1. (#11)  The road or trail doesn’t care about you.  Potholes, rocks, lose gravel and the weather are indifferent about what you’re doing.  Wildlife doesn’t respect you or your good intentions either.  Don’t let the routine, the ordinary, or your experience lull you into a false sense of security.  Be prepared for the things that don’t usually bite you, literally and figuratively.  Hope for the best but have a reasonable plan for the worst.
  2. (#12)  Have a plan.  In the spirit of the previous rule, let folks know your plan and carry some form of identification.  Whenever possible I let my wife know where I intend to run and how far/long I expect to go. I’m also a huge fan of Road ID.  Let’s face it, we’ve all set out to run a certain route and/or distance, along the way you change the plan for any number of reasons and suddenly you’re not where you said you’d be.  Then you find yourself needing help.  Back to Road ID--pure figurative gold and very affordable.  No matter what, if someone finds you, they have the info they need to render aid and contact someone you’ve designated on your behalf.  If you’re an outdoor athlete, whether you run, walk, bike, ride horses, etc., get yourself a Road ID.  Hopefully the worst never happens, but if it does, make it easy for someone else to help you.  If Road ID isn’t your thing, that’s fine.  Just find a way to ensure others can find out who you are and render aid to you in the event you’re unable to ask for their help.
  3. (#13)  Hygiene matters.  If you’re an early morning runner it seems in most cases the shower understandably happens after the run.  Fine, but no matter what time of day you run, brush your teeth before you hit the pavement or trail, especially if you’re going to run with someone else.  We runners love our air and when we run we sure move a lot of it in and out of our lungs.  When you’re running with others, minty fresh (or even mediciny) breath always wins over last night’s egg salad or the kimchi you ate at lunch.  Trust me.  Your clothes matter too.  You might not notice or mind the clothes you’ve repeatedly run in for the last week, but your running buddy will.  Being frugal is one thing, but consider how often you probably ought to swap your shorts and tech tee for a fresh set.  Ditto for your body.  I didn’t forget what I said at the start of this rule, but knowing you’ll get a little “aromatic” when you log the next several miles isn’t a good reason to put off the shower that you probably already needed yesterday.  Last thing on this topic: if you run in Vibram Five Fingers, please throw those things in the washer every now and then.  Yes, you can do that!  They’ll hold up just fine and we won’t have to smell your feet even when you’re still 25 yards away.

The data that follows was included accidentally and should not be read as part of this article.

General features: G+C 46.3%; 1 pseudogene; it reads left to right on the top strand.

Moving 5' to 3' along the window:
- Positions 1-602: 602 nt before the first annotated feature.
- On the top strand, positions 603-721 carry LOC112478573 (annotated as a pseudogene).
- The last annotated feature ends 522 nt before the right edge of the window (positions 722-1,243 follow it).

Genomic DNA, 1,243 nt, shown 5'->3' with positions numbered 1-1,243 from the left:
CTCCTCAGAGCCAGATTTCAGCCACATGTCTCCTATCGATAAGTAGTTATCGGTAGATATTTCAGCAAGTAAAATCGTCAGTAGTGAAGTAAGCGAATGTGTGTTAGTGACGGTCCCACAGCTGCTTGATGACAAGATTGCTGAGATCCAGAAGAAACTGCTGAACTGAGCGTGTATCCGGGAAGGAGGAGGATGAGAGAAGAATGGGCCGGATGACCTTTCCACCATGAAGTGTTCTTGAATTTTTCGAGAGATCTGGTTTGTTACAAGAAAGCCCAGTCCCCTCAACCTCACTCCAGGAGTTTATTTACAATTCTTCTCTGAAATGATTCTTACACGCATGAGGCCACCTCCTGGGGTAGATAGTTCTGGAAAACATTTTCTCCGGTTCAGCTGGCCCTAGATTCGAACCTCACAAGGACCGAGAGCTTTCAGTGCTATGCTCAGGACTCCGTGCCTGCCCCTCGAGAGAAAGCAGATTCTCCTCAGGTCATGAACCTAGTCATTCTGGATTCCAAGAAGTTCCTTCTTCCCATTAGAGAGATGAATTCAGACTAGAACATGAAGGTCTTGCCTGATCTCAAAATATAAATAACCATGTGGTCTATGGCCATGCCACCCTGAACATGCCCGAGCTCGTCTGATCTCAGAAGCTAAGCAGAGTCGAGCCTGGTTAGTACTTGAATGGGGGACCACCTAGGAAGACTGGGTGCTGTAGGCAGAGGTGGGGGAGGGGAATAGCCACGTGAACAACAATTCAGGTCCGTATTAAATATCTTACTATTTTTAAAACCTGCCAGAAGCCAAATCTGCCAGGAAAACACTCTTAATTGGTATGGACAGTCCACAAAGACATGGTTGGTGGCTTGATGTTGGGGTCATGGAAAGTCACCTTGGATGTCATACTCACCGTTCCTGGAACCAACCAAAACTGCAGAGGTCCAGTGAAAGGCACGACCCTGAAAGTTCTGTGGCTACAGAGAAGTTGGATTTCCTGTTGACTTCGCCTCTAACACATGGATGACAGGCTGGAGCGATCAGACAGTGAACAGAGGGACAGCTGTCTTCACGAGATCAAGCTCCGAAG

4. (#14)  Running is a journey.  I’m talking about a lifestyle or even a lifetime and of running, but just about every individual runs contain a little piece of that journey.  This one probably warrants a separate, dedicated post as well.  You hear runners talk about facets of this all the time when they say things like “listen to your body.”  When you run, you have time to strip away the usual daily grind at the office or at home.  It’s you, your body and your thoughts.  If you run regularly, you’ll inevitably find yourself noticing things about your body that you’ve never noticed before.  You’ll have the chance to work through issues mentally ranging from how your body is managing the physical stresses, pains and achievements of the run, to matters that the “normal” day doesn’t afford you the chance to dedicate thought to.  You can daydream, or listen to music or books.  You can actually enjoy an uninterrupted conversation with a friend who runs with you.  You’ll see the world around you differently.  You see things you’ve never noticed on the road you normally drive down.  The trail in the woods you never see other than to drive by becomes a beautiful adventure and a world all its own.  Over time all those runs add up and the time spent running makes you a better person:  physically and mentally.  Others may or may not notice, but you will.  That’s why I say running is therapy for the body and mind.
  5. (#15)  Run for fun!  I’m concluding by circling back to some of the thoughts in the earlier rules.  Don’t get all wrapped up in the gear.  Get yourself a good pair of shoes and get going--alone or with a friend.  Old shorts and a t-shirt are just fine.  Buy other stuff when and if you decide you need it.  Don’t let other people or someone else’s running attire become your excuse for not hitting the road or trail.  Generally speaking I don’t look like a runner, and quite often I don’t wear what some might consider the “right” clothes.  Whatever.  Enter races if you want, and if you do, have fun.  As Nike says, “just do it.”  Brookes says, “run happy.”  There are dozens of other appropriate slogans out there.  Pick one and take it to heart!
If you’re not a runner and this has encouraged you, let me know if you decide to get out there!  If we live near each other I’ll gladly run with you  If not, I’ll gladly be your virtual running buddy. 

As always, it’s great to be a dad!

DISCLOSURE:  Road ID did not ask me to review, support or recommend their product.  I don't have a relationship with them other than as a happy customer.  I've not been compensated in any way.  The opinion expressed here is completely my own.